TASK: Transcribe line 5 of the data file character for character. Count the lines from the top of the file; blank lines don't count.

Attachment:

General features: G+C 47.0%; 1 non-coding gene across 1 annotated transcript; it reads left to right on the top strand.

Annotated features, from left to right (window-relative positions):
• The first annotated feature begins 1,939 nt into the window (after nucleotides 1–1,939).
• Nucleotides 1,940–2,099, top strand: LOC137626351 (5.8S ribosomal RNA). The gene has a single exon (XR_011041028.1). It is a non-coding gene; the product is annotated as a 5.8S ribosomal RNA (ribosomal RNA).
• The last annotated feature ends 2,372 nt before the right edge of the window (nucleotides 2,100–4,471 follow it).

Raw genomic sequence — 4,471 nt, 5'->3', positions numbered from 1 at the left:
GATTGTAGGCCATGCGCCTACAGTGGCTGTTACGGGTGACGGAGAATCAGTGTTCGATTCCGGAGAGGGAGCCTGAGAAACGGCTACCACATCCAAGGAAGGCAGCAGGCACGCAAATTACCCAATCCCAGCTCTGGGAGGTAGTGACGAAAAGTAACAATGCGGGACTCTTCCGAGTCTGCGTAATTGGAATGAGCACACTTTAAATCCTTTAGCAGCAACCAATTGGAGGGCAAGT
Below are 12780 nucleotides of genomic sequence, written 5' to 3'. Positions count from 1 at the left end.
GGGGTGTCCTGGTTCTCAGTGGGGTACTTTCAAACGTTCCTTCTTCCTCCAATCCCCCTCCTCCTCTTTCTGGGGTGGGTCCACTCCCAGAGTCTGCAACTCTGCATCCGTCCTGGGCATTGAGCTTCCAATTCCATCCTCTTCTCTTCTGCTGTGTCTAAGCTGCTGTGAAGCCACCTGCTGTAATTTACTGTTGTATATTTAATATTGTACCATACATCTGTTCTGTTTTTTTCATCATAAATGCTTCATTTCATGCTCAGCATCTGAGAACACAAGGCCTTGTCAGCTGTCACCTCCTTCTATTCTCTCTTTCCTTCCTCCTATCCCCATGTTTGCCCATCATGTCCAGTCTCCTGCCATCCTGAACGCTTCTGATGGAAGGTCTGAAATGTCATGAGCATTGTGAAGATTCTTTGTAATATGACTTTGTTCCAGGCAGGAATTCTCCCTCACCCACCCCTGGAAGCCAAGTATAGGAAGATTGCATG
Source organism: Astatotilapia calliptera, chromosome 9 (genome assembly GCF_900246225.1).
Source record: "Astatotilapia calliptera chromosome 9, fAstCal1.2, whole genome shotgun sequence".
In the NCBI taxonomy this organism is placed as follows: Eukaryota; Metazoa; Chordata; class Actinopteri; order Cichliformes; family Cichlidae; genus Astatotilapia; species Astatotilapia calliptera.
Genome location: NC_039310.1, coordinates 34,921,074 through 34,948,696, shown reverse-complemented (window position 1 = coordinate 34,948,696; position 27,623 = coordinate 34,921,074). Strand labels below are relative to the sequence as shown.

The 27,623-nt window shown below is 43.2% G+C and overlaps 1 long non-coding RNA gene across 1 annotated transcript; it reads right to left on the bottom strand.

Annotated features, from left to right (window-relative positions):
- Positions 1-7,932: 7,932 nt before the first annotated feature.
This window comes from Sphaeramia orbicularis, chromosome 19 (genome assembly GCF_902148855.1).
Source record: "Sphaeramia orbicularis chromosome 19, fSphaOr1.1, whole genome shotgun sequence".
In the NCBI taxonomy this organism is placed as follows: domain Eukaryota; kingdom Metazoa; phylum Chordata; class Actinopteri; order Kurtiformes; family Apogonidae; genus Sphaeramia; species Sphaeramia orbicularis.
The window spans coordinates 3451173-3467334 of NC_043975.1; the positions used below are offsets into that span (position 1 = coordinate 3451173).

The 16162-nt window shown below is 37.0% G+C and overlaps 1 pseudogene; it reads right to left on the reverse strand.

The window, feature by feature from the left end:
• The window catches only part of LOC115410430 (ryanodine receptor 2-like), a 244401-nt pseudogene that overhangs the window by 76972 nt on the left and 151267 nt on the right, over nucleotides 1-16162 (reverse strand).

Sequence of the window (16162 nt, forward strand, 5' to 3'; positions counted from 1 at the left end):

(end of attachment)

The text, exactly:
• The last annotated feature ends 2,372 nt before the right edge of the window (nucleotides 2,100–4,471 follow it).